U.S. President Donald Trump grabbed headlines recently by announcing he would place tariffs on up to $60 billion worth of Chinese imports with the goal of reducing the bilateral trade deficit the United States has with China.
However, the man who may really be reducing the trade gap is Chinese President Xi Jinping.
While Trump’s first year in office has so far only seen increases to the U.S. trade deficit with China – and many economists believe his much heralded tax cut and the $1.3 trillion spending bill he just signed will push it higher – China is moving forward with a slate of reforms that will likely reduce the trade gap.
Under Xi’s leadership, the Chinese government has taken a number of steps to open the country’s financial sector to foreign investors, which experts believe could reduce China’s more than $375 billion trade surplus with the United States.
“China is a big country but with minuscule financial markets at this point … If they develop these domestic financial markets and foreigners buy into it, it should definitely put upward pressure on the [yuan] and that’s going to nudge China closer to becoming a high-cost producer,” said Francis E. Warnock, a professor at the University of Virginia’s Darden Business School and head of its global markets and economies area.
A stronger yuan would make Chinese products more expensive
By allowing more foreign capital to come into the country, China’s yuan (CNH) would increase in value because investors would need to buy the currency to purchase the stocks and bonds they want. A more expensive yuan would make Chinese products more expensive to foreign buyers and make them less attractive both at home and abroad.
“That will reduce their trade surplus with everybody,” Warnock said. “Yes, with the U.S. as well.”
Chinese bonds denominated in yuan are set to be added to the Bloomberg Barclays Global Aggregate Index, one of the world’s most followed and highly tracked by fund managers, later this year and JP Morgan is reportedly considering adding Chinese bonds to its Government Bond Index. Goldman Sachs last year estimated that inclusion in such bond indexes could bring $250 billion into China’s bond market.
That’s in addition to index provider MSCI adding mainland Chinese stocks, or “A shares,” to its emerging markets index starting in June, a development investors say could mean $500 billion just from money in exchange-traded funds (ETFs) and other passive trading strategies.
Active fund managers have already begun making their way into Chinese investments. Asha Mehta, an emerging and frontier market portfolio manager at Acadian Asset Management, is leading her firm’s newly unveiled China A shares fund, which she told Yahoo Finance she’s expecting will draw $2 billion of funds.
Acadian was the second asset manager to obtain Renminbi Qualified Foreign Institutional Investor permissions to access the Chinese markets after BlackRock, Mehta said.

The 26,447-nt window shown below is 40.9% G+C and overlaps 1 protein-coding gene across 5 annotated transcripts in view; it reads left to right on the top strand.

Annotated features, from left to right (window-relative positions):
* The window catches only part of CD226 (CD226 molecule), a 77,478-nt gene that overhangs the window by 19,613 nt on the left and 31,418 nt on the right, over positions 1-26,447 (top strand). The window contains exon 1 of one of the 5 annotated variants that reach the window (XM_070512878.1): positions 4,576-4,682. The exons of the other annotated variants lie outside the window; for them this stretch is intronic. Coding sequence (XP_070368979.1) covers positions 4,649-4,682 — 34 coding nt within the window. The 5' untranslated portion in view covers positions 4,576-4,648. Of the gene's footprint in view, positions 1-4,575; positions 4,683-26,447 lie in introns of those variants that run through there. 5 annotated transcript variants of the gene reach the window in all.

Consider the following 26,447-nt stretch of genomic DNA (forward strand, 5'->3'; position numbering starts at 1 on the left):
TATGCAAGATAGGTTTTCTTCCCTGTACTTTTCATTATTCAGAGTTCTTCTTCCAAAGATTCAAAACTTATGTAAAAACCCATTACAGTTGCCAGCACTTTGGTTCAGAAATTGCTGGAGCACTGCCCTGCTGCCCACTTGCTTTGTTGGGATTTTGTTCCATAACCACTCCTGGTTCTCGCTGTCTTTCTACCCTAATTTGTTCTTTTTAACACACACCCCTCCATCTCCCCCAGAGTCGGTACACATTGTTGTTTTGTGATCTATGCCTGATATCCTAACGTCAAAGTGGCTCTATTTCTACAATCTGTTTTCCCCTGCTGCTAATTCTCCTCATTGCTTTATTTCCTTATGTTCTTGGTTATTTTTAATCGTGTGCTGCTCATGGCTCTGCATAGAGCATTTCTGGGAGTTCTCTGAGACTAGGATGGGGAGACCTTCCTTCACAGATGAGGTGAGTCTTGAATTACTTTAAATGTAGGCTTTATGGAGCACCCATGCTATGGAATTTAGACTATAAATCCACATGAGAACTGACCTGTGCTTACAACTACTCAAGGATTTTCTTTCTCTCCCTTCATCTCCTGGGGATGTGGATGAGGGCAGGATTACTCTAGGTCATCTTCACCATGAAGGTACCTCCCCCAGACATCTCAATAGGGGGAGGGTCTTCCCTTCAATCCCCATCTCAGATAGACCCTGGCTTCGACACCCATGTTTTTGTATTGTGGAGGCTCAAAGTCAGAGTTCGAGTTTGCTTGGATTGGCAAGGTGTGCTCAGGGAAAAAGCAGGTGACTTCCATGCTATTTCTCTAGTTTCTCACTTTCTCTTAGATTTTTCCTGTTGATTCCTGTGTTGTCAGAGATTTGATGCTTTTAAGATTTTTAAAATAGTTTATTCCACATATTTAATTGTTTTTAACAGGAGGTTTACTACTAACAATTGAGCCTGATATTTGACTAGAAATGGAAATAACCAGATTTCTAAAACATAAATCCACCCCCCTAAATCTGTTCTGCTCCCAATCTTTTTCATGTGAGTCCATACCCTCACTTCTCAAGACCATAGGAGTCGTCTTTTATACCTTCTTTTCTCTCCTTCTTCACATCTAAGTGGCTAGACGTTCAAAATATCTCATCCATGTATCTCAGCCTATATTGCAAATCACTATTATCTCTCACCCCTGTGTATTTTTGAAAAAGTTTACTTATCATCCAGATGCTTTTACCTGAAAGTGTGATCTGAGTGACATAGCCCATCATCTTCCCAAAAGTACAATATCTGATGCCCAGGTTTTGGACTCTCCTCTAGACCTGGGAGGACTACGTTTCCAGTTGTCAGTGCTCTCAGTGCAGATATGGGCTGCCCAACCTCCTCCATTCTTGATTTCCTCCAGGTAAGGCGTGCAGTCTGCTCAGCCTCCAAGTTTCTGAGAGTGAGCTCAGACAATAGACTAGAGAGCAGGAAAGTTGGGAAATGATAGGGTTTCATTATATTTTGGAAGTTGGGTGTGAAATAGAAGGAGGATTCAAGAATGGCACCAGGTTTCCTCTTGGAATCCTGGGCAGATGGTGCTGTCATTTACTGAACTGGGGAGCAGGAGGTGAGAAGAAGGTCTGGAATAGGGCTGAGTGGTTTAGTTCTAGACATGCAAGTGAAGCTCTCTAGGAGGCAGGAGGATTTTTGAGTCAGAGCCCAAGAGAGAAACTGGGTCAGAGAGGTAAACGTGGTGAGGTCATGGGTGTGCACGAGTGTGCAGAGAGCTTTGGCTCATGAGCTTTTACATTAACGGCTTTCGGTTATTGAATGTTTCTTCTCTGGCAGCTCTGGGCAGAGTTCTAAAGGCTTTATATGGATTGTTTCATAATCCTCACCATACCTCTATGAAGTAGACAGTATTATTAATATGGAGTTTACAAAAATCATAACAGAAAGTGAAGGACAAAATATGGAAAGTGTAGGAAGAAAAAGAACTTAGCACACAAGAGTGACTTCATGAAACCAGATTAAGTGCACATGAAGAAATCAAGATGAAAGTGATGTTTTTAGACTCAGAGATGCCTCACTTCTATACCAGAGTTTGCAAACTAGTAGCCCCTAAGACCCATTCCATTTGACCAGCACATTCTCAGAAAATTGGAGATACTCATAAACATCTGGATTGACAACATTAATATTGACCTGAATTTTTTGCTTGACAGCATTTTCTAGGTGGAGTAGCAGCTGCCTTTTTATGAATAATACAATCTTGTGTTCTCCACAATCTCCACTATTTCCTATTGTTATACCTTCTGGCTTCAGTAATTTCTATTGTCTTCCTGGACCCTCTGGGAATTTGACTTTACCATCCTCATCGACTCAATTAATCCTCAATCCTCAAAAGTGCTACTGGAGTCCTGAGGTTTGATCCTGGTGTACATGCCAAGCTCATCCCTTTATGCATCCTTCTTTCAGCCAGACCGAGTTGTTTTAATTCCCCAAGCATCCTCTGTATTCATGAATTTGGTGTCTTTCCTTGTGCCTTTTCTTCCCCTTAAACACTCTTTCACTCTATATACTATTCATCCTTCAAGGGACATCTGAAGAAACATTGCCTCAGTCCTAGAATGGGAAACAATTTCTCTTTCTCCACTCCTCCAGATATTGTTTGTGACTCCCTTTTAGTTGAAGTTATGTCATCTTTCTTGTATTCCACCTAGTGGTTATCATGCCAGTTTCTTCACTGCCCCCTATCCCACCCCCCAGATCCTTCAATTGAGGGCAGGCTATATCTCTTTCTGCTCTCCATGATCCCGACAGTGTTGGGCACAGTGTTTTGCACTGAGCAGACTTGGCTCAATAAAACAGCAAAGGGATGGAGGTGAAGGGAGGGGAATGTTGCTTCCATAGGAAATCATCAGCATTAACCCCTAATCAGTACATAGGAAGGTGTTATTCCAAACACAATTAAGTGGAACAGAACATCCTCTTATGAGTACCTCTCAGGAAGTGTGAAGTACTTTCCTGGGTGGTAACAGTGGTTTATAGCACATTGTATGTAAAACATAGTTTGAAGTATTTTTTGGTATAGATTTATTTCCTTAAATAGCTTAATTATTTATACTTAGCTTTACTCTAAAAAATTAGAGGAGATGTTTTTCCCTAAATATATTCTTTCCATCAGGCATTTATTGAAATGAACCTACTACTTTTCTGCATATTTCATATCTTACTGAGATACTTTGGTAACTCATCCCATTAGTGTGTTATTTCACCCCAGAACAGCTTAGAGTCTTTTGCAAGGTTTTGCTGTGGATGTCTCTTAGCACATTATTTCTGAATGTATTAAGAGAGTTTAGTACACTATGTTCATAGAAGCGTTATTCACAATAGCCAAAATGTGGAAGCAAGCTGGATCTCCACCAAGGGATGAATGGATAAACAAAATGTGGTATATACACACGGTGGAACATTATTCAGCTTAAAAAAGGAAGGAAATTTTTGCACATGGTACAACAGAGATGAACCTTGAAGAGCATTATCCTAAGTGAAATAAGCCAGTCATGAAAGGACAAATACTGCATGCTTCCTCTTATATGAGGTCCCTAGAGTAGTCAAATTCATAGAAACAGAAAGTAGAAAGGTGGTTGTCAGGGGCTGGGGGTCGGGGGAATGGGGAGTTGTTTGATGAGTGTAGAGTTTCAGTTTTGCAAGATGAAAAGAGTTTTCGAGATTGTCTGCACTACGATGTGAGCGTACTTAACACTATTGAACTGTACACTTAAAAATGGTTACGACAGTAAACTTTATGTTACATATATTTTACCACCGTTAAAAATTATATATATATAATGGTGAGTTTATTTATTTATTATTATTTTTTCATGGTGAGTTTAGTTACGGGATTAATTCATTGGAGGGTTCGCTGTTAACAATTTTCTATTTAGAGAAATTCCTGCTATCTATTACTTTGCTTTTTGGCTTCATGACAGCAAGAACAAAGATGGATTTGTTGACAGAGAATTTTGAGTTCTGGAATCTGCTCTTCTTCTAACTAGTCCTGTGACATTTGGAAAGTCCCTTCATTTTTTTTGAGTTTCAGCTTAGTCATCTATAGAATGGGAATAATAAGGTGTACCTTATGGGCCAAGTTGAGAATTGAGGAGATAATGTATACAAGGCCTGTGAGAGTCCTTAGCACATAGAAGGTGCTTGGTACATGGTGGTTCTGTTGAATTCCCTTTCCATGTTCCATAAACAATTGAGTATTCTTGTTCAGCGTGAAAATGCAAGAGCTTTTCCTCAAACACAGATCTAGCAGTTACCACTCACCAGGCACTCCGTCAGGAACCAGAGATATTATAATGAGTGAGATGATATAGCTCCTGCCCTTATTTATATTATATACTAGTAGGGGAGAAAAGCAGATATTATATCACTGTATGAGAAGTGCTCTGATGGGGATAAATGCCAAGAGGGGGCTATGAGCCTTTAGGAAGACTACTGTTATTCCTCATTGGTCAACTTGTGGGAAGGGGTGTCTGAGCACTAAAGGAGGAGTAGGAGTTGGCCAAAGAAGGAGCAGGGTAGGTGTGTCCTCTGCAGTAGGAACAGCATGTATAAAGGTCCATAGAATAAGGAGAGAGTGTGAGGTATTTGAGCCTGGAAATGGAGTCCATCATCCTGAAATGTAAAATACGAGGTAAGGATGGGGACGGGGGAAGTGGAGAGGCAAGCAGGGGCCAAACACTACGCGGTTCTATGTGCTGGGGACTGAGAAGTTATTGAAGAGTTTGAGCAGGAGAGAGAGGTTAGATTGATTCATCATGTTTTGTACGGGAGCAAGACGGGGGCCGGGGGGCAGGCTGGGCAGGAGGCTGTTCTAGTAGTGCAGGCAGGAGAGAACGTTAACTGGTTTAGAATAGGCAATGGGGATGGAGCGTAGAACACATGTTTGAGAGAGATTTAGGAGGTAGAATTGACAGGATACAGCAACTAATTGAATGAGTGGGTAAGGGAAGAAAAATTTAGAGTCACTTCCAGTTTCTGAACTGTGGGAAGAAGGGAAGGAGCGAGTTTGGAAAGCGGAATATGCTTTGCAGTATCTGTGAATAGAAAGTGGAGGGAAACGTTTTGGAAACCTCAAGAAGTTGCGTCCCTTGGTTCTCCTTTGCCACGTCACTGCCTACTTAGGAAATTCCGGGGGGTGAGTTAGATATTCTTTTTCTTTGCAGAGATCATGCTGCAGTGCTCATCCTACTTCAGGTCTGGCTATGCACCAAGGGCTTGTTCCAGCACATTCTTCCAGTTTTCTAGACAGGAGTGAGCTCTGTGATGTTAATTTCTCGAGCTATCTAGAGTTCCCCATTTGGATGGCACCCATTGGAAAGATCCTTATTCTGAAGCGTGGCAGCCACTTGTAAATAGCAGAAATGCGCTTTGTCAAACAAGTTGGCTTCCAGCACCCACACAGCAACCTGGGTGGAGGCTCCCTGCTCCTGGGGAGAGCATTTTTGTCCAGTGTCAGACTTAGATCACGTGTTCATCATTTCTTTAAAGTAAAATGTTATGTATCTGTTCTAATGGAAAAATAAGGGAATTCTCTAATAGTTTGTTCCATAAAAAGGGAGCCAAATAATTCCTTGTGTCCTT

Dec Mullarkey managing director Sun Life Investment Management, said he’s been investing in Chinese debt for some time and plans to continue buying the bonds as they enter various indexes. He expects many other investors will soon join him.
“There will certainly be a demand for it,” Mullarkey said. “Usually when you’ve got an influx of money a lot of that comes from index investors and they are less discriminating.”
China also launched the world’s first oil futures contracts in yuan rather than dollars on Monday, which has received mixed reviews, but could drive more flows into the currency. China is reportedly taking steps to begin paying for crude oil in yuan instead of dollars, a major step toward increasing the international use of the currency.
This new phase of investment in China’s markets looms as the yuan has hit its strongest level against the dollar since August 2015 when China shocked global markets with a surprise devaluation of the yuan, triggering the currency’s biggest one-day drop since the country ended a dual-currency system in January 1994.
Allowing its currency to appreciate and introducing a slate of financial reforms designed to draw capital to the country are two reasons one former top adviser to China’s state-run economic planning commission thinks the country might face a trade deficit in the next five to 10 years.
“The next stage is an open economy that focuses on a balance of trade,” Zhang Yansheng told Hong Kong’s South China Morning Post in January. “Expanding imports is a very significant part of China becoming a big global power.”
A stronger yuan is not a sure thing
But not everyone is sold on the inevitable strength of the yuan. Brad W. Setser, a senior fellow at the Council on Foreign Relations, believes China will maintain its weak currency by offsetting the yuan’s gains from investment with relaxed restrictions on Chinese investors sending their money overseas.
“When money comes into China from the rest of the world or when the central bank worries about the yuan’s strength…it can liberalize and get rid of limits on outflows,” Setser said.
China’s total capital outflow was estimated at $166 billion in 2017, down 67% from $500 billion in 2016 and down 78% from $761 billion of outflows in 2015, according to a report from Pictet Wealth Management.
But Warnock, the University of Virginia professor, argues that accepting a stronger yuan and a smaller trade surplus is part of China’s gradual move to a more market-based economy.
“They’ve realized that there are whole other large portions of the economy that need to be developed,” he said, “and just focusing on those sectors and firms that can export isn’t the whole picture.”